cat ~/.ssh/id_rsa.pub | ssh user@ "mkdir -p ~/.ssh && cat >>  ~/.ssh/authorized_keys"

can someone explain how the quotations works.

From what I understand. I am reading the public key on my disk then piping it to the server, making a directory if it doesn't exist and then... am I using this second concatenation to read from my disk? what is being concatenated?

It get confusing because im used to seeing a file after the cat command.


1 Answer 1


The command cat is able to concatenate files and to print them on the standard output.
When it is invoked without specifying any file or with a -, it will read the standard input.
In your command it is used in both the ways.

Step by step:

  • The first part of your command (cat ~/.ssh/id_rsa.pub) does exactly what you understood: it prints the local file ~/.ssh/id_rsa.pub to the standard output.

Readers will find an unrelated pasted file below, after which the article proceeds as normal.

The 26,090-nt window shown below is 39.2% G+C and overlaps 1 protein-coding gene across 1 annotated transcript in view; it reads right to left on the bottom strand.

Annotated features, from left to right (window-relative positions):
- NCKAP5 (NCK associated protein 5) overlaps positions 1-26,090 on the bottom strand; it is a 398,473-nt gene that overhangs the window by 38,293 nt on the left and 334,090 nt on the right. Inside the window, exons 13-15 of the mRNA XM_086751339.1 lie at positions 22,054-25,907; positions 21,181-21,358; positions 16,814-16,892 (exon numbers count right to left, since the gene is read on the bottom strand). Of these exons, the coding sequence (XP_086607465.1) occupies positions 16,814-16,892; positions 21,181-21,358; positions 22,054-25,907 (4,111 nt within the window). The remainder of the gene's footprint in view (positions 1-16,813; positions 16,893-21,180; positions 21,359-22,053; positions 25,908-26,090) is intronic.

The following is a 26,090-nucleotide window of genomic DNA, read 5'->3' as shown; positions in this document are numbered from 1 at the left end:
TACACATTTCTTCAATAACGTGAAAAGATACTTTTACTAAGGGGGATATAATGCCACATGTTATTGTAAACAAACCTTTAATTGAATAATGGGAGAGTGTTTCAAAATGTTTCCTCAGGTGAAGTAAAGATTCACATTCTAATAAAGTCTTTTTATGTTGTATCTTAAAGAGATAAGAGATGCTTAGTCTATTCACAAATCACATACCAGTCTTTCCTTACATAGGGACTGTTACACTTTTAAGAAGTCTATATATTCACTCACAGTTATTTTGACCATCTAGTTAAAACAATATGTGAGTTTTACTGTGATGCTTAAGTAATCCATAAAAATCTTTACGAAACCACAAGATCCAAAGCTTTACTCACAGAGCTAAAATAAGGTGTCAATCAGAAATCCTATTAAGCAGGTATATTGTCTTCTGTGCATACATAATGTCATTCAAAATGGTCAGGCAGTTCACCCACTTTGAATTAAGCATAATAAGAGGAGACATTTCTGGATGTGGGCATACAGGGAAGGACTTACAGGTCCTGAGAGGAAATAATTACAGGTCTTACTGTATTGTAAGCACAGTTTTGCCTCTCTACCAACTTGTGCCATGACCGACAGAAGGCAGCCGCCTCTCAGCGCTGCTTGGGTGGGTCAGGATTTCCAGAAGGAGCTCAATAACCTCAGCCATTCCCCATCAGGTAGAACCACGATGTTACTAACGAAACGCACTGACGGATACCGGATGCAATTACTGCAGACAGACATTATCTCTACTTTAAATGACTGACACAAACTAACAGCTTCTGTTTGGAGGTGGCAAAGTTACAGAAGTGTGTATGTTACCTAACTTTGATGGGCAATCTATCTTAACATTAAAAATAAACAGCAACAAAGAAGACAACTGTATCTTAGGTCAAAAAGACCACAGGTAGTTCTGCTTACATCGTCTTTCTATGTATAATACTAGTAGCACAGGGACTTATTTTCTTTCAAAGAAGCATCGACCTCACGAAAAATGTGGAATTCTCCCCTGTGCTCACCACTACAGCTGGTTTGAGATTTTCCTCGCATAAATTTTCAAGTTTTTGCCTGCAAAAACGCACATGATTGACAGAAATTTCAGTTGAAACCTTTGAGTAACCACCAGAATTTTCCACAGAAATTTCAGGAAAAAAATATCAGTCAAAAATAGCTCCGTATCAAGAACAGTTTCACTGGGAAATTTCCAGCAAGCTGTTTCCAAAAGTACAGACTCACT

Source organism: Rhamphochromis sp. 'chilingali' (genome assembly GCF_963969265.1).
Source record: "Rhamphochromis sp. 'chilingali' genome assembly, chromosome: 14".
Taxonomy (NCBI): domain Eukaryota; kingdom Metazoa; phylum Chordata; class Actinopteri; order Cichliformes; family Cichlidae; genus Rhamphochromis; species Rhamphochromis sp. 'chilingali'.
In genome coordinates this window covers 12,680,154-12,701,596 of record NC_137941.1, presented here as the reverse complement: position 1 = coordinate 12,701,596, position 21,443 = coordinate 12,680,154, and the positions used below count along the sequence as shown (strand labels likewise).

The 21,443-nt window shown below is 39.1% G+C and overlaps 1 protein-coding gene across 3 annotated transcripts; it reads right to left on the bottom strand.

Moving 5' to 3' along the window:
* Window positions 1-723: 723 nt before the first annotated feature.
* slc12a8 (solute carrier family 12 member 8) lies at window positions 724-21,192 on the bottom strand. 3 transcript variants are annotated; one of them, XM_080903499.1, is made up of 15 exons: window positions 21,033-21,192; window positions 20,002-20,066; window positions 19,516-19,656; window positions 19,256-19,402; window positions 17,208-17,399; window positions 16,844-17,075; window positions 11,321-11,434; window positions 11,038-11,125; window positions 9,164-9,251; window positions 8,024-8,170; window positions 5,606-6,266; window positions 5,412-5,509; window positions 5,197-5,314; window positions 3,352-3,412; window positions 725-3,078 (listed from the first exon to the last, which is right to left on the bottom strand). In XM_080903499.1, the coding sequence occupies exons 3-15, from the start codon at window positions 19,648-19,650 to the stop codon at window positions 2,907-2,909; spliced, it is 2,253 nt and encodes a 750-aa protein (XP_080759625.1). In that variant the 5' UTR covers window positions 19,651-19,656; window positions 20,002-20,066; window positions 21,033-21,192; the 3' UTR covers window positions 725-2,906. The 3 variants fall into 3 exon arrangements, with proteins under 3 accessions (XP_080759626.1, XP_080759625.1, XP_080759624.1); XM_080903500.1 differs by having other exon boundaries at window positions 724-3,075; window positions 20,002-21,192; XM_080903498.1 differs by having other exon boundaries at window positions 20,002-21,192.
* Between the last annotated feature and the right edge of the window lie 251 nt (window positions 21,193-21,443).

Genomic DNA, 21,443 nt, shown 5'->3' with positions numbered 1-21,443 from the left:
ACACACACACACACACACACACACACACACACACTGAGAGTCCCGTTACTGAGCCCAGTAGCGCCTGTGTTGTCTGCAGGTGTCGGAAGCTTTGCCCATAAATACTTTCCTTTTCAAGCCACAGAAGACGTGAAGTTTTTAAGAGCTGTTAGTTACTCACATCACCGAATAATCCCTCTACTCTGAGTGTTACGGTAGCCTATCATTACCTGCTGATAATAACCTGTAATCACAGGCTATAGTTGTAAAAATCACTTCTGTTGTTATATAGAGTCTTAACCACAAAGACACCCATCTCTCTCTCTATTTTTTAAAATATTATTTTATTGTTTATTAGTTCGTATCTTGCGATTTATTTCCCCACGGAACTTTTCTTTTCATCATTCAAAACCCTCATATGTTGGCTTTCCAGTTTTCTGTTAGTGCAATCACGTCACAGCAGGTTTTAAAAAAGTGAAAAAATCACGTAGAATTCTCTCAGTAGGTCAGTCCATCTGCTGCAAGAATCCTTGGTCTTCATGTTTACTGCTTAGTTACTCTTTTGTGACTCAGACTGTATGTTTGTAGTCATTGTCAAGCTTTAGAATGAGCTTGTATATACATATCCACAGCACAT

• Then with the symbol | you redirect the local standard output as standard input to the following command (ssh).
  • The ssh command practically will make execute the command inside the string "" on the remote machine passing the standard input from the pipe.
  • Inside the string:
    • You will create the directory ~/.ssh and thanks to the option -p it will not generate error if the directory just exists.
    • With the operator && you will execute the following cat only if the previous mkdir exits without errors.
    • The last cat >> ~/.ssh/authorized_keys is an invocation of cat without file. Its output will be appended (if possible) to the file ~/.ssh/authorized_keys thanks to the redirection operator (>>).


  • On many systems it exists the command ssh-copy-id to copy the local keys on the remote machine. For more info type man ssh-copy-id

    ssh-copy-id — use locally available keys to authorise logins on a remote machine

  • As stated by roalma in the comment the original command line can work or not depending of (restrictive) settings of ssh configuration.

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